Wheel Size and Performance
Country: United States
Date: January 2009
What is the effect of different wheel sizes on the
performance of a vehicle?
Larger diameter tires on a vehicle will result in the engine turning
slower, as a result of the tire's larger circumference. However, in
practice, when a larger tire diameter is used on a vehicle, the
manufacturer will change the transmission's gear ratios to correct for
the changes caused by tire diameter change.
Larger diameter tires have slightly lower rolling resistance, so a
larger tire will usually result in slightly better gas mileage. But
the difference is very small.
A wider tire, on the other hand, will result in more rubber contact on
the road, and that will reduce gas mileage slightly. The benefit of a
wider tire is mainly better adhesion to the road; this means that the
tires grip the road better. One can accelerate faster before the tires
"break loose", stop faster, and corner faster.
Larger diameter and wider tires, both result in increased tire and
wheel weight, which both increase "unsprung weight". Unsprung weight
is a car suspension designer's term for the weight of the components
(mainly the tire and its wheel) that will bounce up and down when
going over a bump. Greater unsprung weight requires a stronger shock
absorber to control the "bouncing" of the heavier tire and wheel as
you hit a bump.
As you can see, there are a lot of "tradeoffs" here. One cannot change
the wheel size without compensating with several other changes as
By "wheel," I assume that you mean the entire tire/wheel assembly. Big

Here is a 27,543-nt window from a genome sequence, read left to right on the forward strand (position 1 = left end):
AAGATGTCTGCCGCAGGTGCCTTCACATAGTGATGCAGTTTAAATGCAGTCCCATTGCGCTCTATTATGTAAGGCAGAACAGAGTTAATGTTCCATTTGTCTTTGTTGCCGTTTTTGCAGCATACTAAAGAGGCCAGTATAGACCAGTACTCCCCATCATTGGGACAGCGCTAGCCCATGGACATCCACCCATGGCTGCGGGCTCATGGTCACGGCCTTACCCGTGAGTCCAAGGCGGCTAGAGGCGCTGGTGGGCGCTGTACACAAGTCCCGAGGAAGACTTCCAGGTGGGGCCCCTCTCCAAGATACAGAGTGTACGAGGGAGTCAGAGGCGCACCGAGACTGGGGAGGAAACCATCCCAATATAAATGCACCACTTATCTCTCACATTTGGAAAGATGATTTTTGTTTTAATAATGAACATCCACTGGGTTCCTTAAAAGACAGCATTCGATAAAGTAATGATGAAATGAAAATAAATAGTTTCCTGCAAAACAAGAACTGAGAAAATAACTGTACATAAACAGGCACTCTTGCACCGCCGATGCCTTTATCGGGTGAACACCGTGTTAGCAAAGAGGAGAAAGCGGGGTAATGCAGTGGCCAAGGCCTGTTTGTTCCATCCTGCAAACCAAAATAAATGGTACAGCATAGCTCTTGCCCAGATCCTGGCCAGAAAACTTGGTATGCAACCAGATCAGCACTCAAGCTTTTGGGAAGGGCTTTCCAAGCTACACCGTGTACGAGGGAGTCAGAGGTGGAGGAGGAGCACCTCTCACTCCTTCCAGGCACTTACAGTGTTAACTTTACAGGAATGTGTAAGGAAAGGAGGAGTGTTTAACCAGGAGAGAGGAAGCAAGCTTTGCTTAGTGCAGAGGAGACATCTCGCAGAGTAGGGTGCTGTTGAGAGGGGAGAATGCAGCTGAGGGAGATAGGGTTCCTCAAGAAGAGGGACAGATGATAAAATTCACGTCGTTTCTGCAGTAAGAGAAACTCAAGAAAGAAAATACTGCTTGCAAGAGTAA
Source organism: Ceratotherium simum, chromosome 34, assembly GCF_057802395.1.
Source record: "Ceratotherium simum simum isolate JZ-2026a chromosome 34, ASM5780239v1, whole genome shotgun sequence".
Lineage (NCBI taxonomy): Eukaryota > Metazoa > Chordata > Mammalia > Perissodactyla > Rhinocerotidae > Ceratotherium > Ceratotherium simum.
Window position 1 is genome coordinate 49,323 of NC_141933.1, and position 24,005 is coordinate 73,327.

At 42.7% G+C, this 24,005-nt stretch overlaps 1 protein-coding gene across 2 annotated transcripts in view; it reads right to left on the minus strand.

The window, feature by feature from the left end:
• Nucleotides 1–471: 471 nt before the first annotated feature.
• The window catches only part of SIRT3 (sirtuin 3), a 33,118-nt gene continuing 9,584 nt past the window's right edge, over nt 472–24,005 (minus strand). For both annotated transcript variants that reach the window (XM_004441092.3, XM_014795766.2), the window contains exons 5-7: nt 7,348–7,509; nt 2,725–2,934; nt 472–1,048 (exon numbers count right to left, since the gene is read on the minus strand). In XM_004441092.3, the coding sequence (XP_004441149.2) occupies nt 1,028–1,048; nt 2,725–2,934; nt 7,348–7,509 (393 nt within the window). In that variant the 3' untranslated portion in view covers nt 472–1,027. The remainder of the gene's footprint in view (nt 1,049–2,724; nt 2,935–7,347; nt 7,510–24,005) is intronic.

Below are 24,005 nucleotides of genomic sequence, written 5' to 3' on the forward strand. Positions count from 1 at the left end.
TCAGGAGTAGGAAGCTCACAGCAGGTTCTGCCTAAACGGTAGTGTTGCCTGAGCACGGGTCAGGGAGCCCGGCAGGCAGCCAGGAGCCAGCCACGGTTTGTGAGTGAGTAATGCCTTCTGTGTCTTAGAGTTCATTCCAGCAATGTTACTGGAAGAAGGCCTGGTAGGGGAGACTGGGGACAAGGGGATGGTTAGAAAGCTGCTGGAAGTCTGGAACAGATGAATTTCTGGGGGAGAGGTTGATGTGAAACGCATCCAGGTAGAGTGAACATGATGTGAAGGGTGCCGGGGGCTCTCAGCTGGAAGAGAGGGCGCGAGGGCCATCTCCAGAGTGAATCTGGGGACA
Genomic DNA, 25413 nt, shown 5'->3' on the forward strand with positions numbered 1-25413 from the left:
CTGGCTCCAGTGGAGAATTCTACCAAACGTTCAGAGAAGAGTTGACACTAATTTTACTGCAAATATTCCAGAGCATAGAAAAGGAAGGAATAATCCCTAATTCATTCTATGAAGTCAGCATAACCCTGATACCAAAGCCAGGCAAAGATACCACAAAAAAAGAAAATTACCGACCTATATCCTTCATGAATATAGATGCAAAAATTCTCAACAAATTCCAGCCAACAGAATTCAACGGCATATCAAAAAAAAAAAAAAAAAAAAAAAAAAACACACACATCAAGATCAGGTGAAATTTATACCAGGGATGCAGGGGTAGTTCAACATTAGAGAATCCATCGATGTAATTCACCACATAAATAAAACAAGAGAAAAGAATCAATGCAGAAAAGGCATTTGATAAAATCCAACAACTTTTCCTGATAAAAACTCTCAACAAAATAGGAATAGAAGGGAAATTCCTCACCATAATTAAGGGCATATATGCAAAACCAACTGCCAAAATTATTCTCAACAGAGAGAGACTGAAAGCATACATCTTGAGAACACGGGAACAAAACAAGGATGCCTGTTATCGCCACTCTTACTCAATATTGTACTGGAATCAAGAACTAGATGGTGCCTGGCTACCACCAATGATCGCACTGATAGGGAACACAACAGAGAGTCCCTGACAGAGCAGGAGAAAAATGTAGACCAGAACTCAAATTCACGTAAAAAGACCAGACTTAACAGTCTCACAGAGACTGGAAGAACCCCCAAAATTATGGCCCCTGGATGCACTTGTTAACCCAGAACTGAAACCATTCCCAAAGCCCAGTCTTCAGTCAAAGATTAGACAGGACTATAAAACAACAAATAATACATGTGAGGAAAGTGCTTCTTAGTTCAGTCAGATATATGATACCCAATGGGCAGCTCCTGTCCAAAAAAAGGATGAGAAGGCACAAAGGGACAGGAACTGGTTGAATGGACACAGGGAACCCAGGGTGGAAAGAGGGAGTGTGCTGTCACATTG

wheels and tires generally support more weight, but they cost more and give
poorer fuel economy than small wheels. When tires roll they generate heat,
and when overloaded, the high temperature causes them to fail.
When engineers design a vehicle, they typically choose the most economical
wheel and tire that is necessary to do the job of supporting the vehicle for
the intended task. For example, a mining truck that is as large as a house
requires tires that are ten feet tall to support the heavy weight. Larger
tires would cost too much, but smaller tires would be quickly ruined. Farm
tractor tires tend to be large to give more traction and to reduce the
amount of soil compaction when the tire passes. Automobile and truck tires
are sized to give the load capacity and/or "performance" that is required.
For vehicles in which appearance is a selling point, wheels may be made
larger because a large wheel may attract more buyers. Wheels and tires of
high-performance cars tend to be larger and/or wider to enable the car to
accelerate and turn corners more quickly, but not so large that they get too
heavy. The size of motorcycle wheels and tires tends to follow the size of
the tires used for racing, and the diameter, profile and width of motorcycle
racing tires are carefully chosen for the best track performance, which may
not be the best for use on streets.
A performance requirement for airplane wheels is that they must be small and
light, and so they are made small, light, strong, (and expensive.)
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Update: June 2012